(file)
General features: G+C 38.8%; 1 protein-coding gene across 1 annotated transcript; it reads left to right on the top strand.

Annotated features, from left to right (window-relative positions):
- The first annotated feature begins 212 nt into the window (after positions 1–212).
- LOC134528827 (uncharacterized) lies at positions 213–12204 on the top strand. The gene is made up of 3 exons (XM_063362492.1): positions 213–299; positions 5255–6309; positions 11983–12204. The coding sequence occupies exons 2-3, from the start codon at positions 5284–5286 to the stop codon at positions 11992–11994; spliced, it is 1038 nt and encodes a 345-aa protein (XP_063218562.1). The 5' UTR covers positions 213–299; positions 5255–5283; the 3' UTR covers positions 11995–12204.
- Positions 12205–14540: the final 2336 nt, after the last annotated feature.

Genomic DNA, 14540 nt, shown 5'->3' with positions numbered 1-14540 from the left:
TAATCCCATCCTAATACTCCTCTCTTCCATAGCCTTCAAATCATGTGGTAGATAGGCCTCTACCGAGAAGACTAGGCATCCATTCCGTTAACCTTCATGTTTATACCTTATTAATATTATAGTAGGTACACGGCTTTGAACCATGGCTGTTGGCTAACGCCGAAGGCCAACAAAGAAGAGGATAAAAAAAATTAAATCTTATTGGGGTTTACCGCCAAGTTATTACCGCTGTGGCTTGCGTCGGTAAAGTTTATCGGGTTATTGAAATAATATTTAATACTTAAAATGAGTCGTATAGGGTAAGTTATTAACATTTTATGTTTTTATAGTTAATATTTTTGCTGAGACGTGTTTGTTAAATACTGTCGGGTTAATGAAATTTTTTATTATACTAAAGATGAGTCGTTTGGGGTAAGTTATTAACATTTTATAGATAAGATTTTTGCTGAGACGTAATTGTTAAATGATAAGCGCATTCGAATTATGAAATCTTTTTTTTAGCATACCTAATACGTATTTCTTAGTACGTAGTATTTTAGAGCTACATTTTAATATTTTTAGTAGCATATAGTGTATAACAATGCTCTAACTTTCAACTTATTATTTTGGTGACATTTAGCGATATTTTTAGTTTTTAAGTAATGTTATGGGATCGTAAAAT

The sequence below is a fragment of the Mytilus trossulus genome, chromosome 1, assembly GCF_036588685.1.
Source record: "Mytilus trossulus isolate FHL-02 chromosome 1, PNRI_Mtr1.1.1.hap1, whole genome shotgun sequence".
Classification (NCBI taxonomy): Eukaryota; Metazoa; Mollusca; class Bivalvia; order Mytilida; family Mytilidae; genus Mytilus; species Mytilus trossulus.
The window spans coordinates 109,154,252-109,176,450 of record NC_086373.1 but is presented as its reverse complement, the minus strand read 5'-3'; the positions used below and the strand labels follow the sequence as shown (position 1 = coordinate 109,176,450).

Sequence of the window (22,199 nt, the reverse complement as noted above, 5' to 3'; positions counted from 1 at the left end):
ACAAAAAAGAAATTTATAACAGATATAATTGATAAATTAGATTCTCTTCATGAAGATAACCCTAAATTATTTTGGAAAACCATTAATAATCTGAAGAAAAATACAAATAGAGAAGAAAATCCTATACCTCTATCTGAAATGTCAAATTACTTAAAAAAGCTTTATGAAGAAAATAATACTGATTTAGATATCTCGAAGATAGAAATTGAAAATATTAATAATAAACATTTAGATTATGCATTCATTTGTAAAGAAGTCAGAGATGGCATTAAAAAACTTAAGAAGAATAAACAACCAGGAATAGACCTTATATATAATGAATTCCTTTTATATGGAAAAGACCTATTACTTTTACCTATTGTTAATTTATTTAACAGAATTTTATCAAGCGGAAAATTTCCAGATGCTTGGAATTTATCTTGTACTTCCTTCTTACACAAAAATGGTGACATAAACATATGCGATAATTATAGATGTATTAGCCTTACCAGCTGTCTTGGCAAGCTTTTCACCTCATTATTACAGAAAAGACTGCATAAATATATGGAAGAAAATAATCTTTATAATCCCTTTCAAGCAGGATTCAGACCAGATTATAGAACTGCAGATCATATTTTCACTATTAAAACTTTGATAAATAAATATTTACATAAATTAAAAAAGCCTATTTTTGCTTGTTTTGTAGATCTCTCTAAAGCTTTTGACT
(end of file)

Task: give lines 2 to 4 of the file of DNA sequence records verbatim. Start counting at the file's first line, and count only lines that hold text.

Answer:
Annotated features, from left to right (window-relative positions):
- The first annotated feature begins 212 nt into the window (after positions 1–212).
- LOC134528827 (uncharacterized) lies at positions 213–12204 on the top strand. The gene is made up of 3 exons (XM_063362492.1): positions 213–299; positions 5255–6309; positions 11983–12204. The coding sequence occupies exons 2-3, from the start codon at positions 5284–5286 to the stop codon at positions 11992–11994; spliced, it is 1038 nt and encodes a 345-aa protein (XP_063218562.1). The 5' UTR covers positions 213–299; positions 5255–5283; the 3' UTR covers positions 11995–12204.